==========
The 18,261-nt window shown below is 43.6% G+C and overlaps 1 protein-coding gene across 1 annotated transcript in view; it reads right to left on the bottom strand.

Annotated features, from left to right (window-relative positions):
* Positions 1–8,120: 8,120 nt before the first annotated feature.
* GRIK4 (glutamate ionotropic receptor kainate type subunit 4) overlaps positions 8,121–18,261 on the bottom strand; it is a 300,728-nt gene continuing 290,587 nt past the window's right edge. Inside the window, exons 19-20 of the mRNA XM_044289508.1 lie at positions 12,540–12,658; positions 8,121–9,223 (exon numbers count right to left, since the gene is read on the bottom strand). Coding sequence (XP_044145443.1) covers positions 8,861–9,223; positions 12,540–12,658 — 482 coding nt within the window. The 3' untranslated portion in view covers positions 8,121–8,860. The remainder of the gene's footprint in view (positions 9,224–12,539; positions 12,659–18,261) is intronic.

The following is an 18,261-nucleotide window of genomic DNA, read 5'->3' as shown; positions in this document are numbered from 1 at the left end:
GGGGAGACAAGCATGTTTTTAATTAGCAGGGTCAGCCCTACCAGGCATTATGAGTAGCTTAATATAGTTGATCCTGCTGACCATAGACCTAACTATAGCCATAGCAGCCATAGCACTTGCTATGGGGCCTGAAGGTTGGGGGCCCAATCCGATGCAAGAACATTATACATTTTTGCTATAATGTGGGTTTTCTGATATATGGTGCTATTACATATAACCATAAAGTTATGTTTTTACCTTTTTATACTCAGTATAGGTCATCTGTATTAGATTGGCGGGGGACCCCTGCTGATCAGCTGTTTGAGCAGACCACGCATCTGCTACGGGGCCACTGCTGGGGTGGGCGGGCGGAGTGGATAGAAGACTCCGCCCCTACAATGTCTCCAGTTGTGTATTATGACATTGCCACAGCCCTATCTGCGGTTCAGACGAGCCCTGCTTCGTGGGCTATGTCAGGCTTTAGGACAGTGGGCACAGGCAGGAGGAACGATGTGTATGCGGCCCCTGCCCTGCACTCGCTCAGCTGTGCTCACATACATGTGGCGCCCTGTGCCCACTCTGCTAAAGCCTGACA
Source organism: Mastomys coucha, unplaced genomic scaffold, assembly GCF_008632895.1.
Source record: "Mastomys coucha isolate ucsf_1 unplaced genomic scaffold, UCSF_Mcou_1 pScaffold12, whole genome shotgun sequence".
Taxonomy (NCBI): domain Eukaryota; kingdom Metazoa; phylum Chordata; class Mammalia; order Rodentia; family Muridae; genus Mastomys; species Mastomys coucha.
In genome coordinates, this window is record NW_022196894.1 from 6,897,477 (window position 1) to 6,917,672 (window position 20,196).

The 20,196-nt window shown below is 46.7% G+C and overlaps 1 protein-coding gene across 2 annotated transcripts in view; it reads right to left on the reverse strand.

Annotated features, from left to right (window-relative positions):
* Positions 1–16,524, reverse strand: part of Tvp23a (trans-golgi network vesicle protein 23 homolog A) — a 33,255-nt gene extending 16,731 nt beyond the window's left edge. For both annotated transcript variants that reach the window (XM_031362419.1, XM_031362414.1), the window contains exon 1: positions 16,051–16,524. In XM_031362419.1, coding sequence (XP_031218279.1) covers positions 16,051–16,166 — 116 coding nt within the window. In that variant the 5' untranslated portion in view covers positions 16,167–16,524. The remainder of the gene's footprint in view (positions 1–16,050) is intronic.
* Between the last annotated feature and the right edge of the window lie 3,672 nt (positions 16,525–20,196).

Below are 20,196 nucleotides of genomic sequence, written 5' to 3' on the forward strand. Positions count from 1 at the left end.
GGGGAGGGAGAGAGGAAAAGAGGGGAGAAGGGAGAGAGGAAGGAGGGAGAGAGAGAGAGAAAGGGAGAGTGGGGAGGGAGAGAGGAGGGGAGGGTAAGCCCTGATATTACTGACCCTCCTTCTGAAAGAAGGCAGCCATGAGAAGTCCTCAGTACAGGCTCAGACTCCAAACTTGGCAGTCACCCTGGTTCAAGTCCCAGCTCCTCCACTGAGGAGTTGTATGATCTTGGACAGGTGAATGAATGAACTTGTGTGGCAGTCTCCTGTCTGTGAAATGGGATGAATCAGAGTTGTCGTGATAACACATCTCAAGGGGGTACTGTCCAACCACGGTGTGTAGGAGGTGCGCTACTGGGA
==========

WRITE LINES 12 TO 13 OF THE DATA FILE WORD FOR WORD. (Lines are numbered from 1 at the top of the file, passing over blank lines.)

Annotated features, from left to right (window-relative positions):
* Positions 1–16,524, reverse strand: part of Tvp23a (trans-golgi network vesicle protein 23 homolog A) — a 33,255-nt gene extending 16,731 nt beyond the window's left edge. For both annotated transcript variants that reach the window (XM_031362419.1, XM_031362414.1), the window contains exon 1: positions 16,051–16,524. In XM_031362419.1, coding sequence (XP_031218279.1) covers positions 16,051–16,166 — 116 coding nt within the window. In that variant the 5' untranslated portion in view covers positions 16,167–16,524. The remainder of the gene's footprint in view (positions 1–16,050) is intronic.